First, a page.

- 1 lb. of vegetable shortening
- ½ cup of oatmeal
- ½ cup of cornmeal
- ½ cup of raisins
- Metal cookie cutters or molds (Tuna cans with both ends removed work fine.)
- Cover a cookie sheet with parchment, waxed paper or a silicon sheet like Sil-pat. Set aside.
- Melt the vegetable shortening and the peanut butter over low heat, stirring constantly.
- When the mixture is completely melted and blended add the remaining ingredients and stir to coat.
- Spoon the warm mixture into the molds.
- Let cool and then chill in the refrigerator or freezer until firm.
- Remove the cake from the mold. You may need to warm the outside of the mold a little.
- Poke a knitting needle through the top to make a hole.
- Insert twine and knot into a loop.
- Hang outside for the birds to enjoy.
Tuesday, September 15, 2009
"Every 10 skeins of Simply Soft Eco saves 6 plastic bottles from America's landfills."
"Caron has saved nearly 1,500,000 plastic bottles from America’s landfills, recycling the bottles as fiber in Simply Soft Eco."And even though you would think that the yarn would be rough from having plastic made into it, it is some of the softest and silkiest yarn I have ever used.
So why not give it a try?
Monday, September 14, 2009
It seems to me that the crafting and living a green life should go hand in hand. Going green is a lot easier than you would think. In the next few days I want to share with you some simple ways to make your footprint just a little smaller.
On the Planet Green website they have tips and tricks to living a greener life. Here are just a few:
1. Bring a reusable bag wherever you go. Excess bags just add to the landfill and you don't need them in the first place. There's no reason not to do this. Try an easy Chico bag you can carry with you.
2. Ditch the processed food. It takes unnecessary energy to produce it, as well as tons of packaging.
3. Make your own cleaning products. Cleaning products (even eco-friendly varieties) often come in plastic bottles and they are trucked in from who knows where wasting tons of fossil fuels.
4. Calculate your water footprint. How can you know where you need to cut water usage if you don't know how much you're using and where you're using it?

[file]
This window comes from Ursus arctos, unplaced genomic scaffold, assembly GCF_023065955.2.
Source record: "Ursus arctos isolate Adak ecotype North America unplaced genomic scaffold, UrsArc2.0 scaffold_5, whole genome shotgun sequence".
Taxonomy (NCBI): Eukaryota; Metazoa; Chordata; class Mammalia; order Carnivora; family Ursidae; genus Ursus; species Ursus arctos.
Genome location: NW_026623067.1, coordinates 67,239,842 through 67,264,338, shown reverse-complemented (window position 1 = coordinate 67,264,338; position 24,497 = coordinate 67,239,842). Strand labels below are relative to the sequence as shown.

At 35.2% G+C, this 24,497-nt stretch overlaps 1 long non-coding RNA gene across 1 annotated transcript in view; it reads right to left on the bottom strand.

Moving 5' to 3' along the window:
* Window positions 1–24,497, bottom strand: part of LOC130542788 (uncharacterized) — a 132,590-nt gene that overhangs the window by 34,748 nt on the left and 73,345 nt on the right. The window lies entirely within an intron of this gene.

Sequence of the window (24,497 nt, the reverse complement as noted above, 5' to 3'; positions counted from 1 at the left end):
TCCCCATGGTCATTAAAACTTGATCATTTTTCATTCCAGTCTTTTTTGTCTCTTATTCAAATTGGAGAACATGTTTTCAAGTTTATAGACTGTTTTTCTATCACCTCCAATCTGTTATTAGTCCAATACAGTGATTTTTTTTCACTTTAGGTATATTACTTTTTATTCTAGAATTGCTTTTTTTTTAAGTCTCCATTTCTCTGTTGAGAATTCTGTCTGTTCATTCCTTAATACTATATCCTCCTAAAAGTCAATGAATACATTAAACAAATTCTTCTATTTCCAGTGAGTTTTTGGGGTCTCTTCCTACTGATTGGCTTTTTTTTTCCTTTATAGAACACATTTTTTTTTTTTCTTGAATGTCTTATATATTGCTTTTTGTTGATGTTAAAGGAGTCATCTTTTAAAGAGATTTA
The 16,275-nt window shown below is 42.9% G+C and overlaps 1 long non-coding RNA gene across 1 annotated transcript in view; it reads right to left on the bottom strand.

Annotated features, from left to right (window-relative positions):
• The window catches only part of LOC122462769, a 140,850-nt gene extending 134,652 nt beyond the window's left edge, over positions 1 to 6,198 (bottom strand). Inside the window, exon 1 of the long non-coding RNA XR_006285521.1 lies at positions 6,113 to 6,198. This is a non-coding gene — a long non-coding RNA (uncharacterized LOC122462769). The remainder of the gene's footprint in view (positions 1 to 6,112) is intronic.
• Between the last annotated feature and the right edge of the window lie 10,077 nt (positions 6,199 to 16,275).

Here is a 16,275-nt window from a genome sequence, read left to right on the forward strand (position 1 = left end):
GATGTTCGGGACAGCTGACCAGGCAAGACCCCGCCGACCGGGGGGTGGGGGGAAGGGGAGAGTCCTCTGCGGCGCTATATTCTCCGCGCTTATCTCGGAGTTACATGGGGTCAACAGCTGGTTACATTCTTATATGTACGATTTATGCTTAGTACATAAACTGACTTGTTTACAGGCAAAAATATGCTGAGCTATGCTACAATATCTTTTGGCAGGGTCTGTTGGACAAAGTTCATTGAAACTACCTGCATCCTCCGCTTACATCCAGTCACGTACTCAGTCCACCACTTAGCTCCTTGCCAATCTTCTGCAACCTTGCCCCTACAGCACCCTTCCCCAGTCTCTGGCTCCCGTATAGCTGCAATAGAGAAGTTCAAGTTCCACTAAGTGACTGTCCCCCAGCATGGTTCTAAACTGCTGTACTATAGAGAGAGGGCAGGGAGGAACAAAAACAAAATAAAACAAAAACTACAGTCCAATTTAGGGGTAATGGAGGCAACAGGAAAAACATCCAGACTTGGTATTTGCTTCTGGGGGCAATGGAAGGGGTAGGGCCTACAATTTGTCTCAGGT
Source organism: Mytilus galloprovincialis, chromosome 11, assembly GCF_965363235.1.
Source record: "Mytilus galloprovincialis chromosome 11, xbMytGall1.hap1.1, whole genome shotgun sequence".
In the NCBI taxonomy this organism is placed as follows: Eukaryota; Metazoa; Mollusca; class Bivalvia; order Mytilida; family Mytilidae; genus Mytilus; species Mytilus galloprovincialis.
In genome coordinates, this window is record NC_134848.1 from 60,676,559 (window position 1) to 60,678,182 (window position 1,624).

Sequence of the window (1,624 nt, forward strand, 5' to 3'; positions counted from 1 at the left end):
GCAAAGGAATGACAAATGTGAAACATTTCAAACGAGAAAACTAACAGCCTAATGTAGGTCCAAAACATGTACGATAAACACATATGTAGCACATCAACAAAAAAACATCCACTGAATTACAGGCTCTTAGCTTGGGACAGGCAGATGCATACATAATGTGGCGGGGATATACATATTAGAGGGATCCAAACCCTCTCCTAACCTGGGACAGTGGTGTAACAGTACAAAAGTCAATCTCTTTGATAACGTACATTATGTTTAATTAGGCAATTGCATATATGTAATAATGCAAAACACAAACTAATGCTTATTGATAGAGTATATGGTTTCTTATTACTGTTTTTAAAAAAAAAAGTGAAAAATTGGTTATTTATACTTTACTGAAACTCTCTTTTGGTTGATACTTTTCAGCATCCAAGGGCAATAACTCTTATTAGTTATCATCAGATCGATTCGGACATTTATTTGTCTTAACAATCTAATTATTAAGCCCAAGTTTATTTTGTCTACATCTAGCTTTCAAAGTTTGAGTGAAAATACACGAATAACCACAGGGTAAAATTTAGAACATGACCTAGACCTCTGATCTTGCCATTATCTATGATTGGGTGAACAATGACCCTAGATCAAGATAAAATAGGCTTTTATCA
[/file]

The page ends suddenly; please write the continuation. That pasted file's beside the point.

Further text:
5. Don't drink milk. Livestock consumes much of the land on the planet, whether for meat or dairy, and creates literally tons and tons of pollution, estimates are in the 1/5th of all greenhouse gases range.
7. Drink less bottled water, try to drink none. The U.S. sends two million tons of polyethylene terephthalate (PET) bottled water packaging to the landfill each year. Just drink the tap.
8. Wash your clothes in cold water. About 90 percent of the energy used for washing clothes is for heating the water.
9. Pass up the fast food joint, bring your own grub. Let me count the reasons why. There's the immense shipping programs emitting harmful gases, the millions of tons of waste generated annually, and not to mention the total lack of nutritional value in fast food restaurant's most popular menu items.
10. Skip Starbucks and brew your own coffee. Once we factor in the cost of the gourmet coffee and the cost of driving there, each time we brew a cup at home, we save about the equivalent of a gallon of gas.
11. Shut down your PC. If every American worker remembers to turn off their computer at night, the nation's companies would prevent the release of 39,452 tons of carbon-dioxide emissions, save $4.7 million in utility costs, and reduce energy consumption by 54.3 million kilowatt-hours per day.
12. Skip the store bought cereal and make your own granola instead. Cereal usually comes in a plastic bag within a cardboard box that all gets thrown away at least once a week if not more.
13. Become a weekday vegetarian. By cutting meat out of your diet entirely you save 5,000 lbs of carbon emissions per year, so even reducing your meat intake to two out of seven days will still make a big difference.
14. Grow some of your own food. This way you don't have to buy it and it's about as local as possible.
15. Add insulation to your attic. The Rocky Mountain Institute estimates it will save you 2,142 pounds of carbon dioxide emissions--through the heat your home retains in winter and doesn't gain in the summer--and hundreds of dollars in lower energy bills.
Sunday, September 13, 2009
For tips and tricks on how to make your own visit the Craftzine Blogpost.